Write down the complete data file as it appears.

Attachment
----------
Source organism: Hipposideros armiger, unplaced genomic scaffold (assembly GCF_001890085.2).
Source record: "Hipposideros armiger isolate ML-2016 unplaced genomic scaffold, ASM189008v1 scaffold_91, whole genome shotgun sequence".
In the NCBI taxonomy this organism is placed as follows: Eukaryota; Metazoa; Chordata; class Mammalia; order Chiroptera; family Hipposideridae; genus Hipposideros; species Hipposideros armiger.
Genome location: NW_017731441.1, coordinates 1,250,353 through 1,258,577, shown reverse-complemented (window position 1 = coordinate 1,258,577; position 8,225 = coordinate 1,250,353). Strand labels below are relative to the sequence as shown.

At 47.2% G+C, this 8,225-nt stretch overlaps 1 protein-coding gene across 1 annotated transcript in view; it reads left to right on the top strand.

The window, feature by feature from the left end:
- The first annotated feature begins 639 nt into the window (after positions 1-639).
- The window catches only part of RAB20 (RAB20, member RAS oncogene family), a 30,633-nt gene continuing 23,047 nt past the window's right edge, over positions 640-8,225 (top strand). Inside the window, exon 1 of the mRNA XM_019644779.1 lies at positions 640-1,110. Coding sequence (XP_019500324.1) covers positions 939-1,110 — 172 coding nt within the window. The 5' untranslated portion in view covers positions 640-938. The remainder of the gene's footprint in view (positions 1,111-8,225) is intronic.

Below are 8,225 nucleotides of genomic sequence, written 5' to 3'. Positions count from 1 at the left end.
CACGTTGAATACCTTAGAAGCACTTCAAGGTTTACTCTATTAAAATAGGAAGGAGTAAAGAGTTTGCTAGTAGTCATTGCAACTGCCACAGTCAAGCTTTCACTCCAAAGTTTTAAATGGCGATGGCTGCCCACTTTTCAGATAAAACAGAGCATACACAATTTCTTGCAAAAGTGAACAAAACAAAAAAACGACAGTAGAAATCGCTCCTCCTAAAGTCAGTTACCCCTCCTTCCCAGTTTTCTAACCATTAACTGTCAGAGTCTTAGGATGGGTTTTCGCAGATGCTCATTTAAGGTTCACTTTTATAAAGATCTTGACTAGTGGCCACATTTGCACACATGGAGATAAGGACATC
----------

Source organism: Hipposideros armiger, unplaced genomic scaffold (assembly GCF_001890085.2).
Source record: "Hipposideros armiger isolate ML-2016 unplaced genomic scaffold, ASM189008v1 scaffold_91, whole genome shotgun sequence".
In the NCBI taxonomy this organism is placed as follows: Eukaryota; Metazoa; Chordata; class Mammalia; order Chiroptera; family Hipposideridae; genus Hipposideros; species Hipposideros armiger.
Genome location: NW_017731441.1, coordinates 1,250,353 through 1,258,577, shown reverse-complemented (window position 1 = coordinate 1,258,577; position 8,225 = coordinate 1,250,353). Strand labels below are relative to the sequence as shown.

At 47.2% G+C, this 8,225-nt stretch overlaps 1 protein-coding gene across 1 annotated transcript in view; it reads left to right on the top strand.

The window, feature by feature from the left end:
- The first annotated feature begins 639 nt into the window (after positions 1-639).
- The window catches only part of RAB20 (RAB20, member RAS oncogene family), a 30,633-nt gene continuing 23,047 nt past the window's right edge, over positions 640-8,225 (top strand). Inside the window, exon 1 of the mRNA XM_019644779.1 lies at positions 640-1,110. Coding sequence (XP_019500324.1) covers positions 939-1,110 — 172 coding nt within the window. The 5' untranslated portion in view covers positions 640-938. The remainder of the gene's footprint in view (positions 1,111-8,225) is intronic.

Below are 8,225 nucleotides of genomic sequence, written 5' to 3'. Positions count from 1 at the left end.
CACGTTGAATACCTTAGAAGCACTTCAAGGTTTACTCTATTAAAATAGGAAGGAGTAAAGAGTTTGCTAGTAGTCATTGCAACTGCCACAGTCAAGCTTTCACTCCAAAGTTTTAAATGGCGATGGCTGCCCACTTTTCAGATAAAACAGAGCATACACAATTTCTTGCAAAAGTGAACAAAACAAAAAAACGACAGTAGAAATCGCTCCTCCTAAAGTCAGTTACCCCTCCTTCCCAGTTTTCTAACCATTAACTGTCAGAGTCTTAGGATGGGTTTTCGCAGATGCTCATTTAAGGTTCACTTTTATAAAGATCTTGACTAGTGGCCACATTTGCACACATGGAGATAAGGACATC